“These funds are limited and we have to be strategic with our time. We will have a presence on the long weekends. At this time, we are unable to have a permanent staffing presence in the Squamish Valley alone,” he said, noting the Sea to Sky Squamish RCMP police from Lions Bay to Daisy Lake with all the mountain terrain and waterways in between.

“It is a huge area.” 

Bradley said the RCMP will respond and document the actions happening in the backcountry. 

“It is also important to work and share information with our partner agencies like the Natural Resource Office and the Conservation [Officer] Service,” he said.

Bradley said more provincial funding would be needed to “staff every weekend.”

“Then there would be an increased presence in the backcountry,” he said.

Bradley said the message he would like to get across to people coming up to recreate “is basic backcountry preparedness.”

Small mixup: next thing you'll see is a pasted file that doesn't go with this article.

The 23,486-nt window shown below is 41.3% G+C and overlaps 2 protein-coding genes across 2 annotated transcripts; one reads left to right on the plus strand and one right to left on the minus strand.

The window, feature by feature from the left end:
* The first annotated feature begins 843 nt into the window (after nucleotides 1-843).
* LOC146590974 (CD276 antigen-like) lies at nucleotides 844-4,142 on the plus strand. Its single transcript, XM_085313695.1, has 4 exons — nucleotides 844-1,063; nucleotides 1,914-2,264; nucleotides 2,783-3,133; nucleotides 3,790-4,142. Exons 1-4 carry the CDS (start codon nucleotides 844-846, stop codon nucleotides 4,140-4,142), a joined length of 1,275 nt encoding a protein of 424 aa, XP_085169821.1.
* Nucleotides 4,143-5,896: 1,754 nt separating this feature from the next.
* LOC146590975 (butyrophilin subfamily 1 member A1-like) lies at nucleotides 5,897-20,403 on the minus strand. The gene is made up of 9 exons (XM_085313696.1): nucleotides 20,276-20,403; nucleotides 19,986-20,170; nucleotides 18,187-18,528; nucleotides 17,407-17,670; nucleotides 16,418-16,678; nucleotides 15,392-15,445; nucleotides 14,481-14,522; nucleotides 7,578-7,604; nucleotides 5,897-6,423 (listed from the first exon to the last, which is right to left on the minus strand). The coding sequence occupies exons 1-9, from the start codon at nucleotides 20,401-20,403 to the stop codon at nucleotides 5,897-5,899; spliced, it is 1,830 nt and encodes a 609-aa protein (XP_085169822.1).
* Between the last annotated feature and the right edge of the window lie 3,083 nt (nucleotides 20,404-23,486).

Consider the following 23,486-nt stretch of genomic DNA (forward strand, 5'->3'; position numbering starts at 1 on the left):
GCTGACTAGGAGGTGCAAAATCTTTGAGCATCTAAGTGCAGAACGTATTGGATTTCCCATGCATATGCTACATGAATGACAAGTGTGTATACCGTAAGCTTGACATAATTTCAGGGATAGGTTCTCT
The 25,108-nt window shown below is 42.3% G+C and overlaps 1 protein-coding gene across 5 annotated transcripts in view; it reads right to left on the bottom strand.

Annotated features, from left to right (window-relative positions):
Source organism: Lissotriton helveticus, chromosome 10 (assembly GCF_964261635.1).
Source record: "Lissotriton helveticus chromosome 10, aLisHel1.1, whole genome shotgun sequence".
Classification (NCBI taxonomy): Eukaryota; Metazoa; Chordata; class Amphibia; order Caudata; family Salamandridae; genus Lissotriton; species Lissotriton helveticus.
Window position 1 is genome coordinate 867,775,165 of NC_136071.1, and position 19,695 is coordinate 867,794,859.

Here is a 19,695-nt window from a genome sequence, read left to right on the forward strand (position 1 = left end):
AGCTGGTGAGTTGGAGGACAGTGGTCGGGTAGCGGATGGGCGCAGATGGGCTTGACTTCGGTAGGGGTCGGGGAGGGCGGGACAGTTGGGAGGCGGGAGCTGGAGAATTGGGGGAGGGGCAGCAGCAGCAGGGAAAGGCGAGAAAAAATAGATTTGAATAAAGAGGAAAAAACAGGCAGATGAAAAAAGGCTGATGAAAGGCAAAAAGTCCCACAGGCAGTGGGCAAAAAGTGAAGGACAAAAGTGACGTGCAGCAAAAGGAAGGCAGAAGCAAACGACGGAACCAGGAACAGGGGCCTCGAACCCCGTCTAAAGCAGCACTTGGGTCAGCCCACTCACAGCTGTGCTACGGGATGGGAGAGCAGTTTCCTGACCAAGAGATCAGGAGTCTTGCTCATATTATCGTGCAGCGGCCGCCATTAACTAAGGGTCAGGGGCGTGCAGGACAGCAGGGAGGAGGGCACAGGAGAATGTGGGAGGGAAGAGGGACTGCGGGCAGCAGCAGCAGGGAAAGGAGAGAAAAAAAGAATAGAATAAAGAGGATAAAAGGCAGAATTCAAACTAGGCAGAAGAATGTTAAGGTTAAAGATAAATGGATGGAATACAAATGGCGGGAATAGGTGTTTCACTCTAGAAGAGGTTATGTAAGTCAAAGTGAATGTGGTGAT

“Be prepared, be safe. Have a plan and tell someone where you're going. Pack out what you pack in, be responsible in the area, and respect the environment, respect any fire bans that are in place, protect yourself from wildlife conflicts and maintain a clean campsite.”

Provincial government’s response

A spokesperson for the Ministry of Forests said its top priority is always keeping people safe, "especially as we see longer wildfire seasons due to climate change causing drier and hotter summers."

The BC Wildfire Service, in partnership with the Squamish Nation and Sea to Sky Natural Resource District, will be "elevating its presence in the Upper Squamish Valley" this season.

"This includes public education through the wildfire prevention ambassador program and increased patrol through the fire wardens program," the spokesperson said.